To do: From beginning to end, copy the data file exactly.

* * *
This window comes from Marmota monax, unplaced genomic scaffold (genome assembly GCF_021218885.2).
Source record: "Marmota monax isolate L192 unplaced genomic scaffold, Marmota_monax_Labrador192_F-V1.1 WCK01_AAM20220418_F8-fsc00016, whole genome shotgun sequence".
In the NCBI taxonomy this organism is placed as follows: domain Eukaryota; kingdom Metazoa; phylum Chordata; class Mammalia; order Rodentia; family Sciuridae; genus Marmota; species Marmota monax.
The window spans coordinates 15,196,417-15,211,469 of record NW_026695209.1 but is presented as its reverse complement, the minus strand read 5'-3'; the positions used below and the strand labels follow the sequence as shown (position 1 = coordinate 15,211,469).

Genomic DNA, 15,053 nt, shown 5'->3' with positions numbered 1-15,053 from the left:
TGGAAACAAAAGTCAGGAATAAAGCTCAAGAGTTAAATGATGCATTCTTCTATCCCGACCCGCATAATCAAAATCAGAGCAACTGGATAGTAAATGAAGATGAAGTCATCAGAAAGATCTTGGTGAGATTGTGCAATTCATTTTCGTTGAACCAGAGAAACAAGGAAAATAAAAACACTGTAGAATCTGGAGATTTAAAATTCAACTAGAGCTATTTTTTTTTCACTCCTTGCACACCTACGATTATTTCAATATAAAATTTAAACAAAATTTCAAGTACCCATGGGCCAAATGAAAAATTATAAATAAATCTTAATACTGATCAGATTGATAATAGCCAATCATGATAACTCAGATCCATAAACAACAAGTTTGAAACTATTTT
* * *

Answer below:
This window comes from Marmota monax, unplaced genomic scaffold (genome assembly GCF_021218885.2).
Source record: "Marmota monax isolate L192 unplaced genomic scaffold, Marmota_monax_Labrador192_F-V1.1 WCK01_AAM20220418_F8-fsc00016, whole genome shotgun sequence".
In the NCBI taxonomy this organism is placed as follows: domain Eukaryota; kingdom Metazoa; phylum Chordata; class Mammalia; order Rodentia; family Sciuridae; genus Marmota; species Marmota monax.
The window spans coordinates 15,196,417-15,211,469 of record NW_026695209.1 but is presented as its reverse complement, the minus strand read 5'-3'; the positions used below and the strand labels follow the sequence as shown (position 1 = coordinate 15,211,469).

Genomic DNA, 15,053 nt, shown 5'->3' with positions numbered 1-15,053 from the left:
TGGAAACAAAAGTCAGGAATAAAGCTCAAGAGTTAAATGATGCATTCTTCTATCCCGACCCGCATAATCAAAATCAGAGCAACTGGATAGTAAATGAAGATGAAGTCATCAGAAAGATCTTGGTGAGATTGTGCAATTCATTTTCGTTGAACCAGAGAAACAAGGAAAATAAAAACACTGTAGAATCTGGAGATTTAAAATTCAACTAGAGCTATTTTTTTTTCACTCCTTGCACACCTACGATTATTTCAATATAAAATTTAAACAAAATTTCAAGTACCCATGGGCCAAATGAAAAATTATAAATAAATCTTAATACTGATCAGATTGATAATAGCCAATCATGATAACTCAGATCCATAAACAACAAGTTTGAAACTATTTT